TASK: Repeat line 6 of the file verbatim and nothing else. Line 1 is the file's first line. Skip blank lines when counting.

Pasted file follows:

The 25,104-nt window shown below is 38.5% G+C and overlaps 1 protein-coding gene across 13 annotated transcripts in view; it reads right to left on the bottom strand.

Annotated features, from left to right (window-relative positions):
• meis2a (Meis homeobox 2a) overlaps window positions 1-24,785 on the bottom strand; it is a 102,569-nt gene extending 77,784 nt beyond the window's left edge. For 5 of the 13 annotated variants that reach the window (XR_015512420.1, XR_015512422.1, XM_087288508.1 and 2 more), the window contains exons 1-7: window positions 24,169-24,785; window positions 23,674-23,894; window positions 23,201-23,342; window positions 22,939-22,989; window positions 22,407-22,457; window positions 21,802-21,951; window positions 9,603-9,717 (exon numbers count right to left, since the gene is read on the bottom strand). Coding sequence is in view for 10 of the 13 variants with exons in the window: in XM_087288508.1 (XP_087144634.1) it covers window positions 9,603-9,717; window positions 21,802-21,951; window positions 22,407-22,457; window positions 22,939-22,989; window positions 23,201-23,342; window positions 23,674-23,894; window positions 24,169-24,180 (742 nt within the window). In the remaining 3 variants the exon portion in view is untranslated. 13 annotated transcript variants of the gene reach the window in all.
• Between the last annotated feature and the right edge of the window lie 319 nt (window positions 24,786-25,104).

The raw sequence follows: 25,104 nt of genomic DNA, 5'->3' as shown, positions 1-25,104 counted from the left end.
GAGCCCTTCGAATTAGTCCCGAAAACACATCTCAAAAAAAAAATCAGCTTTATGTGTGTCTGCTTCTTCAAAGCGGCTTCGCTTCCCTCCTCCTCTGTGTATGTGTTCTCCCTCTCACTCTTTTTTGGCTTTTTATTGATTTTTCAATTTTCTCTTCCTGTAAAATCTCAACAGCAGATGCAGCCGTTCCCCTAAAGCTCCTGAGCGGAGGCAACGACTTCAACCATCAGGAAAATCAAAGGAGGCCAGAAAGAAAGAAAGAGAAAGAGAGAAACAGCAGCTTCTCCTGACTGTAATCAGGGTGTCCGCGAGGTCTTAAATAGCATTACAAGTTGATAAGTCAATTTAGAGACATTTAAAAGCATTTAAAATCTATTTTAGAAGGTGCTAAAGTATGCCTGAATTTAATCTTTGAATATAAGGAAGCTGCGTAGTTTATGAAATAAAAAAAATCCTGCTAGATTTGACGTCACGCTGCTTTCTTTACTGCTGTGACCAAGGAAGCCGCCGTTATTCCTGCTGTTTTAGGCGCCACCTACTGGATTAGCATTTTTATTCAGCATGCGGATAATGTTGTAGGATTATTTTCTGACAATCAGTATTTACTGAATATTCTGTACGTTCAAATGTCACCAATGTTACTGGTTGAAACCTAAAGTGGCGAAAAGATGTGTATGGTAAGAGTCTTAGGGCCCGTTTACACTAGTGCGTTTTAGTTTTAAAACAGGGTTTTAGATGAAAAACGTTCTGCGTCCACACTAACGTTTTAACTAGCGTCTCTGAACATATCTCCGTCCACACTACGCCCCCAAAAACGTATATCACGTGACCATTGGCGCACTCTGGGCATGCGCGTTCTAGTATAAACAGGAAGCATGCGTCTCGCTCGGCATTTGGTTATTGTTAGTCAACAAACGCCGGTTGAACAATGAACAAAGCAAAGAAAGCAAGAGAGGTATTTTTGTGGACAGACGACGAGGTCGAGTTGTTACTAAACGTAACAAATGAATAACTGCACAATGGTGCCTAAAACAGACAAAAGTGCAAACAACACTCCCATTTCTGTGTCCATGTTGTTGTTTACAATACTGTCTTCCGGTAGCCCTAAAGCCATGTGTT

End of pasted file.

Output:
GAGCCCTTCGAATTAGTCCCGAAAACACATCTCAAAAAAAAAATCAGCTTTATGTGTGTCTGCTTCTTCAAAGCGGCTTCGCTTCCCTCCTCCTCTGTGTATGTGTTCTCCCTCTCACTCTTTTTTGGCTTTTTATTGATTTTTCAATTTTCTCTTCCTGTAAAATCTCAACAGCAGATGCAGCCGTTCCCCTAAAGCTCCTGAGCGGAGGCAACGACTTCAACCATCAGGAAAATCAAAGGAGGCCAGAAAGAAAGAAAGAGAAAGAGAGAAACAGCAGCTTCTCCTGACTGTAATCAGGGTGTCCGCGAGGTCTTAAATAGCATTACAAGTTGATAAGTCAATTTAGAGACATTTAAAAGCATTTAAAATCTATTTTAGAAGGTGCTAAAGTATGCCTGAATTTAATCTTTGAATATAAGGAAGCTGCGTAGTTTATGAAATAAAAAAAATCCTGCTAGATTTGACGTCACGCTGCTTTCTTTACTGCTGTGACCAAGGAAGCCGCCGTTATTCCTGCTGTTTTAGGCGCCACCTACTGGATTAGCATTTTTATTCAGCATGCGGATAATGTTGTAGGATTATTTTCTGACAATCAGTATTTACTGAATATTCTGTACGTTCAAATGTCACCAATGTTACTGGTTGAAACCTAAAGTGGCGAAAAGATGTGTATGGTAAGAGTCTTAGGGCCCGTTTACACTAGTGCGTTTTAGTTTTAAAACAGGGTTTTAGATGAAAAACGTTCTGCGTCCACACTAACGTTTTAACTAGCGTCTCTGAACATATCTCCGTCCACACTACGCCCCCAAAAACGTATATCACGTGACCATTGGCGCACTCTGGGCATGCGCGTTCTAGTATAAACAGGAAGCATGCGTCTCGCTCGGCATTTGGTTATTGTTAGTCAACAAACGCCGGTTGAACAATGAACAAAGCAAAGAAAGCAAGAGAGGTATTTTTGTGGACAGACGACGAGGTCGAGTTGTTACTAAACGTAACAAATGAATAACTGCACAATGGTGCCTAAAACAGACAAAAGTGCAAACAACACTCCCATTTCTGTGTCCATGTTGTTGTTTACAATACTGTCTTCCGGTAGCCCTAAAGCCATGTGTT